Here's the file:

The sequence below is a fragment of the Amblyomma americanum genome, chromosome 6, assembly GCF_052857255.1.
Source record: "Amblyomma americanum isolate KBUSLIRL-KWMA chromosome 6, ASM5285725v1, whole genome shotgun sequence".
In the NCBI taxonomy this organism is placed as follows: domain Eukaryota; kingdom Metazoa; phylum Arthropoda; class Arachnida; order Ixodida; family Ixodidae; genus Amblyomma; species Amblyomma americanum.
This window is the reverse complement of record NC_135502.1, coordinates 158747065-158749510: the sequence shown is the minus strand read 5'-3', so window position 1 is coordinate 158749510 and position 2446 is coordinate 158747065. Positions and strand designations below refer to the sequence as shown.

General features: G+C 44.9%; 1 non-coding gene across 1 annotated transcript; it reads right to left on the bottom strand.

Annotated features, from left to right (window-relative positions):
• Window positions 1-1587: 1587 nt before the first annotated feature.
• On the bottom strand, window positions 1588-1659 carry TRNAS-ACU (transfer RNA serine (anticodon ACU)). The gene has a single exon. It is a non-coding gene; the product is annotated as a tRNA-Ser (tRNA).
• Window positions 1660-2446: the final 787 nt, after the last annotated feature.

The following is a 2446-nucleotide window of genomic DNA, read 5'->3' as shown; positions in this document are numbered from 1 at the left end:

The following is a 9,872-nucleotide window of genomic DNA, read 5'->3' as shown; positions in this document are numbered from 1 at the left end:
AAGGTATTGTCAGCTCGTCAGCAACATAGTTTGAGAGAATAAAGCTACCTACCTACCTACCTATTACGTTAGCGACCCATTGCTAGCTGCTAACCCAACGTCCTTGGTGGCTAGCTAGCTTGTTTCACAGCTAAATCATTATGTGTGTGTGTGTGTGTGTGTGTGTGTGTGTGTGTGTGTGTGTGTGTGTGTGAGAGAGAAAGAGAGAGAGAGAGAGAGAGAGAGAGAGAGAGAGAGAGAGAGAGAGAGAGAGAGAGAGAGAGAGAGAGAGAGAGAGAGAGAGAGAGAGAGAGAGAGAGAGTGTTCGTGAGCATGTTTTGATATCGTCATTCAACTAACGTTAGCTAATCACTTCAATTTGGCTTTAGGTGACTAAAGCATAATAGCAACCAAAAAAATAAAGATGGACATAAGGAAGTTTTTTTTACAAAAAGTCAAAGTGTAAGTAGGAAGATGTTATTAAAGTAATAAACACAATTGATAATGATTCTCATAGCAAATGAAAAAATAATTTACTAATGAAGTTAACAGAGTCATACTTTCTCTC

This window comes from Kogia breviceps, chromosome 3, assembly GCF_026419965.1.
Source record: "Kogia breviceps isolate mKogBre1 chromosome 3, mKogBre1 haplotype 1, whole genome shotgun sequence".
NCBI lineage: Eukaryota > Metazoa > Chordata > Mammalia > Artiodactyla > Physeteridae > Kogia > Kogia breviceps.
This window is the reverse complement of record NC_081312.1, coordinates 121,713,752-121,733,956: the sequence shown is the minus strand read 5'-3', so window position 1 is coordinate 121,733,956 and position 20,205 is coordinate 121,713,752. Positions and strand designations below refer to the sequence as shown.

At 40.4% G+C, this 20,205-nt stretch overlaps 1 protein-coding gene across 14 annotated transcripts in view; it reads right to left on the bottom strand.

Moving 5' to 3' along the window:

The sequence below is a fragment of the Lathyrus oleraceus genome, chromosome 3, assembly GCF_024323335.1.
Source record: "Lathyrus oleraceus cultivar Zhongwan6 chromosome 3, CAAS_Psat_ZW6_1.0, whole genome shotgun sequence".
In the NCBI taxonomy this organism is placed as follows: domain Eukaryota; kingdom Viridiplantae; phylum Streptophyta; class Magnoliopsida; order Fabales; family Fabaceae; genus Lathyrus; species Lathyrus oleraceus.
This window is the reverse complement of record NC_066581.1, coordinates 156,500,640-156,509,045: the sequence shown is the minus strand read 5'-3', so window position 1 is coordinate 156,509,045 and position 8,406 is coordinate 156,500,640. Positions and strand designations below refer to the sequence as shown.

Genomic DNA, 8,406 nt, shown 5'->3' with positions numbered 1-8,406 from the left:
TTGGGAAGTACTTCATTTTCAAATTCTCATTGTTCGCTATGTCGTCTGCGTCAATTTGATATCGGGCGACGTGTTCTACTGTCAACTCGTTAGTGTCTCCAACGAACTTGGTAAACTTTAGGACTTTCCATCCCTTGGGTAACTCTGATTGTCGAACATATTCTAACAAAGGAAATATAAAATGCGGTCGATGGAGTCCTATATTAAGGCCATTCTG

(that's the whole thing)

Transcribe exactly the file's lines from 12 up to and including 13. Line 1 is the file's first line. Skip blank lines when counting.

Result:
AAGGTATTGTCAGCTCGTCAGCAACATAGTTTGAGAGAATAAAGCTACCTACCTACCTACCTATTACGTTAGCGACCCATTGCTAGCTGCTAACCCAACGTCCTTGGTGGCTAGCTAGCTTGTTTCACAGCTAAATCATTATGTGTGTGTGTGTGTGTGTGTGTGTGTGTGTGTGTGTGTGTGTGTGTGTGTGAGAGAGAAAGAGAGAGAGAGAGAGAGAGAGAGAGAGAGAGAGAGAGAGAGAGAGAGAGAGAGAGAGAGAGAGAGAGAGAGAGAGAGAGAGAGAGAGAGAGAGAGAGAGTGTTCGTGAGCATGTTTTGATATCGTCATTCAACTAACGTTAGCTAATCACTTCAATTTGGCTTTAGGTGACTAAAGCATAATAGCAACCAAAAAAATAAAGATGGACATAAGGAAGTTTTTTTTACAAAAAGTCAAAGTGTAAGTAGGAAGATGTTATTAAAGTAATAAACACAATTGATAATGATTCTCATAGCAAATGAAAAAATAATTTACTAATGAAGTTAACAGAGTCATACTTTCTCTC

This window comes from Kogia breviceps, chromosome 3, assembly GCF_026419965.1.